'Vegetable hole' and other terms of endearment
I’ve often wondered about Nick. Not Saint Nick, and not the one who almost ran out of time. The other Nick. The one who must have been incredibly skilled at terms of endearment.
Everyone in this Nick’s hometown most definitely had the name on their birth certificate, and the name Nick gave them. I picture him as a jovial wielder of words whose labeling felt like a verbal hug from your best friend.
He was a friendly guy who walked around with blank name tags, waving the ancient equivalent of a giant Sharpie and issuing nicknames, maybe like the United Kingdom knights people. Can you see it?
As Nick, the naming monarch, moves the oversized quill from your right shoulder to your left shoulder, you wait expectantly to hear what would follow the words “I now dub you…” As he speaks, the crowd that has gathered begins to nod with approval and admiration at how perfectly the name fits you. Nick writes the name on a piece of cloth, pins it to your shirt and shakes your hand. You stand, smile and start repeating your nickname with excitement as you hurry to tell your friends.
The nickname force is strong with my family, although I fear it’s mutated significantly since the imaginary scene described above. Names other than the ones given to people, places and things roll off our tongues like a fluent second language. To be fully forthcoming, I should note that many times that second language is actually jibberish. We often see blank stares and confused expressions if we slip up and use these odd and affectionate titles in public.
So, get your brows ready to lift or furrow, because I’m bringing you into the family. Here we go!
How it began
The gene grows stronger over time, but it was a slow start for me. In elementary school, I called my sister Foopy for a couple of years and she called me Acapulco. Not very creative, I know. Foopy is clearly just a rip-off of the more commonly known Schmoopie. We were young and apparently had just looked at a map of Mexico.
Our dog, whose given name was Blessing, was christened by my dad as Bud-nicky Peatums. Bonus points for that one. Five syllables, straight-outta-nowhere and made us laugh really loud.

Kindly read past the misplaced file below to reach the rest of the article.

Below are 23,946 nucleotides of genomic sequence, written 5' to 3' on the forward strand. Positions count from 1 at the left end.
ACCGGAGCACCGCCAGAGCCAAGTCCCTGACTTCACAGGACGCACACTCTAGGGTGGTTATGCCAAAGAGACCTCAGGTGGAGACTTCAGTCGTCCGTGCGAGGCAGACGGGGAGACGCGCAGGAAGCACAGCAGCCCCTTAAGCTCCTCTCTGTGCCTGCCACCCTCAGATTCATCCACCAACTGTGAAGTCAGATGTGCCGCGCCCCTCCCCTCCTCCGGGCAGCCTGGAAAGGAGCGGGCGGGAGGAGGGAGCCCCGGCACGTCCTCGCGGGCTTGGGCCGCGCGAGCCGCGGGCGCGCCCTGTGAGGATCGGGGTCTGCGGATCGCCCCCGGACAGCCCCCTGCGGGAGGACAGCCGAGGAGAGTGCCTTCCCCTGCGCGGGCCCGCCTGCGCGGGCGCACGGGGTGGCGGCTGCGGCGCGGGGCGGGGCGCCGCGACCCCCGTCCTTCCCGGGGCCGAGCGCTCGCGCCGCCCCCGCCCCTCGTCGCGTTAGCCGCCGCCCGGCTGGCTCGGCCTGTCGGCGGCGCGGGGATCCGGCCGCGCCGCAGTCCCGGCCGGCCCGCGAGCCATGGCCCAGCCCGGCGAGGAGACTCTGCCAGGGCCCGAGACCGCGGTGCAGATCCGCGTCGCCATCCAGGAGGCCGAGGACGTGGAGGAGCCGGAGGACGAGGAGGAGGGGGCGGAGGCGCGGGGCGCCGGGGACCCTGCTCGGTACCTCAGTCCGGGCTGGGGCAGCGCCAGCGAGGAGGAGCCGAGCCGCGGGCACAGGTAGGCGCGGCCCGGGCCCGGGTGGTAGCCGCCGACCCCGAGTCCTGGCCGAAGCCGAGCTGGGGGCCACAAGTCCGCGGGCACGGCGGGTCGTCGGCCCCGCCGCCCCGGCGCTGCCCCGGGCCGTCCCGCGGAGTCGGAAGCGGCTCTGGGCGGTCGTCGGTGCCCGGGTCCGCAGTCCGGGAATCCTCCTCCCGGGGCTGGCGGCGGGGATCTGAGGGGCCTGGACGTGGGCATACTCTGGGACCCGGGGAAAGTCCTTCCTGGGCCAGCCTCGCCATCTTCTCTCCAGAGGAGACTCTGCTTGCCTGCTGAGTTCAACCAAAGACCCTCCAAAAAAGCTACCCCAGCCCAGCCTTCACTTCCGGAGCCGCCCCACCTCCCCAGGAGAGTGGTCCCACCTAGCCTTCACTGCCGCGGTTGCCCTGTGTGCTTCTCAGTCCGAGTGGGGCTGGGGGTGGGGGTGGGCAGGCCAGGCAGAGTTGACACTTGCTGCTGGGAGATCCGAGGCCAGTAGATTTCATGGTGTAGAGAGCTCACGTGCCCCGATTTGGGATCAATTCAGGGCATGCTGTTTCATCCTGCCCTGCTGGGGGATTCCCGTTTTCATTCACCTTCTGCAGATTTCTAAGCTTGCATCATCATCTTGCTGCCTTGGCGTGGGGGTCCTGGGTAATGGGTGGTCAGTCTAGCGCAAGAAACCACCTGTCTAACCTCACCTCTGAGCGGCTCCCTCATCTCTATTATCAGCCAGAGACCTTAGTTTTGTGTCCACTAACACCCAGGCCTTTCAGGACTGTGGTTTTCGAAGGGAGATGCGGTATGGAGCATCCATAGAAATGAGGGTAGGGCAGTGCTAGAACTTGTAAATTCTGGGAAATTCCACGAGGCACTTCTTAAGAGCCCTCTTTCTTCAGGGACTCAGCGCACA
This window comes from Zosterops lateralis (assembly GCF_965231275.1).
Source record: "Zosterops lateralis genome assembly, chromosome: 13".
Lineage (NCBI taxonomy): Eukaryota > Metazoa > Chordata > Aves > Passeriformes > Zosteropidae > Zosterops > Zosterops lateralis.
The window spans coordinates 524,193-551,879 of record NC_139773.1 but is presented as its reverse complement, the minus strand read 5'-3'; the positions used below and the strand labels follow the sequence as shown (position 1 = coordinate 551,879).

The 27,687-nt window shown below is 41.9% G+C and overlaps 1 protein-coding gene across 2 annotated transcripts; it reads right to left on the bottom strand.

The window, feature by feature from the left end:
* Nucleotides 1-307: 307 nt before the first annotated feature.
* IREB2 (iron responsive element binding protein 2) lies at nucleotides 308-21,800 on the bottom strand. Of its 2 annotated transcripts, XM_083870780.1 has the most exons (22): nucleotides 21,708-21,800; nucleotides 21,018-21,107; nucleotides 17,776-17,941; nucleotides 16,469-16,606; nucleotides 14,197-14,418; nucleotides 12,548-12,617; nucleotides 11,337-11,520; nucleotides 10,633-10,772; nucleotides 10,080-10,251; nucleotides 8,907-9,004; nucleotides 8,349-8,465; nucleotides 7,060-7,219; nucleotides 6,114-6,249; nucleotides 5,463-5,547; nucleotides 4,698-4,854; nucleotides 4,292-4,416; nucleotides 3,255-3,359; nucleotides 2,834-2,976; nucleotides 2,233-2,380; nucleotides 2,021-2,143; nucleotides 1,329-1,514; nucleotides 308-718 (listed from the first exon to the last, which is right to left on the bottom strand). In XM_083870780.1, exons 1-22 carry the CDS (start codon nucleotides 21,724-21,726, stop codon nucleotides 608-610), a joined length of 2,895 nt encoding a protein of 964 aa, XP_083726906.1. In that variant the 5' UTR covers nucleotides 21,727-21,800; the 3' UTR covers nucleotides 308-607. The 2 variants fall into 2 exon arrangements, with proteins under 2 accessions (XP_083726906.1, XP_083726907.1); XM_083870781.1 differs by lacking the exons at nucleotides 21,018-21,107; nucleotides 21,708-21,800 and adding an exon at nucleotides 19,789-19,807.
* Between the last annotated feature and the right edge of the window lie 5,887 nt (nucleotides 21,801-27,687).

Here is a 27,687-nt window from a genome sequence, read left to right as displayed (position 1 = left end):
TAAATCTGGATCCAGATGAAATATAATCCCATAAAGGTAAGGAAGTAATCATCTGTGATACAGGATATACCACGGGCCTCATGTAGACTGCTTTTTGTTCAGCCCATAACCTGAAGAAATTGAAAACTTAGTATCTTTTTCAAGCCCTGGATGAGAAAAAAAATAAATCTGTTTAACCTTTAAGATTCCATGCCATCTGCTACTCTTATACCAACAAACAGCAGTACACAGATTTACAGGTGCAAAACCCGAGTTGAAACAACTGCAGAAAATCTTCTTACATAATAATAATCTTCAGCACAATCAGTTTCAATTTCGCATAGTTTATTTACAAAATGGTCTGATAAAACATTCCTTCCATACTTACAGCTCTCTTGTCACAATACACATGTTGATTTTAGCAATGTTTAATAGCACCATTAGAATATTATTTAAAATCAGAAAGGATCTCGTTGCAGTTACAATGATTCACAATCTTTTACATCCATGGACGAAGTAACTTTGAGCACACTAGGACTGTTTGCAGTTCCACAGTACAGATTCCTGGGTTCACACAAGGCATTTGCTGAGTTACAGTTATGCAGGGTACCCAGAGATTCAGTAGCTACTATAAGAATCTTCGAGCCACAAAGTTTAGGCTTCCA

There were a few more typical terms in the mix. My mom often called my dad Daddy-boy, and he answered her with a Baby-doll. To me, my Mom was Mamma Schmamma, and eventually, I started calling her Marmie after one of our favorite movies to watch together, Little Women.
How it still is
Even as an adult, I still conjure up fun things to call people. During one visit to my parent’s house, I stood at the top of the stairs calling out to my dad. “Daaaa-aaad!” No answer. “Dad!” No answer. He couldn’t hear me over the radio he had blasting downstairs. I resorted to calling him something close to his given name Richard, “Ricky!” “Rick!” Still no answer, and I couldn’t be bothered to walk downstairs.
It started somewhere deep in my belly. I felt it surging up through my chest and shoulders. My neck began to sway and my bottom jaw flexed open wide. “Rrrriiiiiiii-tcheeeeeeeeey!” It was a high-pitched, gargly bellow, like Scuttles from Little Mermaid. I was channeling the matriarch from All in the Family. Can you hear it? “Aaaaaarrrrrrrrr-cheeeeeeeey!”
It worked, and the moniker Ritchie was born for my dad. It stuck, like a nametag from our patron labeler Nick himself.
Places are also not off limits. Ritchie not-so-affectionately refers to a soup and salad restaurant as the Vegetable Hole. I think he equates it to culinary solitary confinement with no access to red meat or apple pie. No hunter wants to be drug to that leafy, green hole.
As I reflect on nicknames, it’s clear to me that my father is a blackbelt. He should advance to the elite ranks of those individuals who hand out one-of-a-kind aka’s. In fact, I think the original Nick would be OK with me coining the term rickname. Congratulations, Ritchie, you’ve earned it.
I appreciate most nicknames I’ve been given over the years by people I know and love. These playful and sometimes goofy names make me smile.
What nicknames have you given to people or things you love?